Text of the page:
“With such an attitude the provider and the patient will develop a relationship of shared responsibility.” (p. 1148, col. 2)

    Losing 10 percent of body weight can reduce the health risks associated with excess body weight.

    DIET FOR MAINTAINING WEIGHT LOSS

    People on a moderate fat, high-carbohydrate diet as recommended by the Food Pyramid Guide were more likely to maintain weight loss according to data from the Continuing Survey of Food Intakes by Individuals 1994-1996. (p. 1149, col. 2)

    VERY LOW CALORIE DIETS: POOR LONG-TERM MAINTENANCE

    “Data regarding severe energy restricted diets, such as very low calorie diets (VLCDs), show that despite the short-term success of achieving significant weight losses, there is poor long-term maintenance of losses.” (p. 1149, col. 2)

    LOW CALORIE DIETS: 8-10 PERCENT LOSS

    Low calorie diets can cause a weight loss of 8 to 10 percent in six to twelve months. However, most people regain their weight. (p. 1149, col. 2)

    DIETS

    “Diets can be classified as: starvation (0-200 kcals/ day); very-low calorie (200-800 kcals/day) or low calorie (>800 kcal/day).” (p. 1150, col. 1)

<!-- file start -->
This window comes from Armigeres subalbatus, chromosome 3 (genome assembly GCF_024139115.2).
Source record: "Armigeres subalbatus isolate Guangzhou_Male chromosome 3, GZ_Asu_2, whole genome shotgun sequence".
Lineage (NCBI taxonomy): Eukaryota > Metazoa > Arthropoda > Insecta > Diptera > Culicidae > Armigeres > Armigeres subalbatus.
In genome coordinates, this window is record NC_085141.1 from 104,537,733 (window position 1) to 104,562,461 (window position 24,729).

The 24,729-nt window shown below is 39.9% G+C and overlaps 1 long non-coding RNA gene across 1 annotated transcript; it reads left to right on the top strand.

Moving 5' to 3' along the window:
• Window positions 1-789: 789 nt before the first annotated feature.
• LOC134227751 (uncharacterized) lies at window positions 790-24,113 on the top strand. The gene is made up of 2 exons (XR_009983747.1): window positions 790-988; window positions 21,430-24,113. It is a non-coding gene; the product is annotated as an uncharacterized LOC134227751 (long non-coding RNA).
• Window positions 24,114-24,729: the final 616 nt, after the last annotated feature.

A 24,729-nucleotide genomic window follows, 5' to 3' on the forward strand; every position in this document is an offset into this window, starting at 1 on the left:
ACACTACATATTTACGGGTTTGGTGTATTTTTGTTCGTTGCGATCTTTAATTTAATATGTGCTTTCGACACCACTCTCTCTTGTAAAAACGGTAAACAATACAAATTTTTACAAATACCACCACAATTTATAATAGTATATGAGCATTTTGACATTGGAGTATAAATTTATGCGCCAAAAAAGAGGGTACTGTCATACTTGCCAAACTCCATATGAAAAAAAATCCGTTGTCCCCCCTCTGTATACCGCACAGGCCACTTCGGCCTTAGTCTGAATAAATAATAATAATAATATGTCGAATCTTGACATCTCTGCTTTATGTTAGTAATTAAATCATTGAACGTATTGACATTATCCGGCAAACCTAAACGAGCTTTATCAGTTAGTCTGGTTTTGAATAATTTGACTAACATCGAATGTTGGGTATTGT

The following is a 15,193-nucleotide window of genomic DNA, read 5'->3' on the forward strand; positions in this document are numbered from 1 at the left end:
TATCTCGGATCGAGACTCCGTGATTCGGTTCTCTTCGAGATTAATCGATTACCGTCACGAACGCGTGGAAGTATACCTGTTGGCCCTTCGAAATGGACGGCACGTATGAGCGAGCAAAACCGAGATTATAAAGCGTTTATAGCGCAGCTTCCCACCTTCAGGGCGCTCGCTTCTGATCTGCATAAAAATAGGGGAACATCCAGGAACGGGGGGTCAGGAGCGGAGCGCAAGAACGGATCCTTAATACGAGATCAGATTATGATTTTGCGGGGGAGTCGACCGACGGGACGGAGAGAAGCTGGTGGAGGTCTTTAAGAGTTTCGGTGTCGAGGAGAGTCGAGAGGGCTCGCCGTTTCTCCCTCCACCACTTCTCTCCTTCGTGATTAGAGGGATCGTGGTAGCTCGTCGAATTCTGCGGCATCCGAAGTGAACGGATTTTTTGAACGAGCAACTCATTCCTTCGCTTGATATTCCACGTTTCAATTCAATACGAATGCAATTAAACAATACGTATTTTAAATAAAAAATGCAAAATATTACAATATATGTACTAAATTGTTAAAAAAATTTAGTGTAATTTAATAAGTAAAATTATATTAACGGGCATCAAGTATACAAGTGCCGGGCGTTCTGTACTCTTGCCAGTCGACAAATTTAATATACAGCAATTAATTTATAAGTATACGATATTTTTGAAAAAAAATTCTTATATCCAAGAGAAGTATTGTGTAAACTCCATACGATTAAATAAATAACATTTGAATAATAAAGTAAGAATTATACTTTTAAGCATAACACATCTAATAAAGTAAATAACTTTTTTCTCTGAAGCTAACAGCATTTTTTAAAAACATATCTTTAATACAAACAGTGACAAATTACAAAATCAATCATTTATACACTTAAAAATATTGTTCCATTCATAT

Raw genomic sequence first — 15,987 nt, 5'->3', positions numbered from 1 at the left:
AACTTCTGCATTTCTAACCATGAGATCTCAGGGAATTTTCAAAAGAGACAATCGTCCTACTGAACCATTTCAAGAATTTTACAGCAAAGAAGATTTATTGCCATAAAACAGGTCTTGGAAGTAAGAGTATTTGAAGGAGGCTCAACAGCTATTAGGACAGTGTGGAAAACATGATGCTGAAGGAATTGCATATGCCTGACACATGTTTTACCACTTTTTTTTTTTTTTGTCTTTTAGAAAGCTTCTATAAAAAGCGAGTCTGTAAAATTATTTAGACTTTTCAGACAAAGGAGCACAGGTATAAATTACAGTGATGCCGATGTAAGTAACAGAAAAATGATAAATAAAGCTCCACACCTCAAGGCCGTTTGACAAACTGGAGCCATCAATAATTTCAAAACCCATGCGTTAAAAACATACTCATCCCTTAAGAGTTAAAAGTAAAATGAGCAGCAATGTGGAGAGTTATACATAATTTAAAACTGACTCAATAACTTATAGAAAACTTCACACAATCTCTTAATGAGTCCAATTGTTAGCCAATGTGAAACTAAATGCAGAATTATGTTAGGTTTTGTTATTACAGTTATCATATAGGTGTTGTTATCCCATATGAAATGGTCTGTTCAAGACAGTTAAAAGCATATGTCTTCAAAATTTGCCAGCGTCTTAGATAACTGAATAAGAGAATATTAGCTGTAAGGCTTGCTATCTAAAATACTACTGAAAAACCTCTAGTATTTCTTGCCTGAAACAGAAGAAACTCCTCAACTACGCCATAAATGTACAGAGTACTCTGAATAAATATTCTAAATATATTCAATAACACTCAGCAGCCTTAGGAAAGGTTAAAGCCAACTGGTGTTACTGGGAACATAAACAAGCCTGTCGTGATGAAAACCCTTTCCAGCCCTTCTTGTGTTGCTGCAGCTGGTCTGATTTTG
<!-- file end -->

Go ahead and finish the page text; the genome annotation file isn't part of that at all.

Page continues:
FASTING

    “Starvation diets include fasting, which has been used for centuries and results in a loss of lean body mass and mineral loss due to diuresis.” (p. 1150, col. 1)

    VERY LOW CALORIE DIETS (VLCD)

    “VLCDs are protein-sparing modified fasts using either a premixed liquid or meat, fish, or poultry… [T]hey are [usually] reserved for patients who have BMIs greater than 30 and have failed other approaches.” (p. 1150, col. 1)

    “Patients should be under medical supervision and must receive supplemental vitamins and minerals.” (p. 1150, col. 1)

    WEIGHT LOSS NOT GREATER OVER TIME WITH VLCD

    “Weight losses over time are not greater than a mixed diet of equal caloric content, and the resumption of eating solid foods frequently disrupts maintenance efforts.” (p. 1150, col. 1)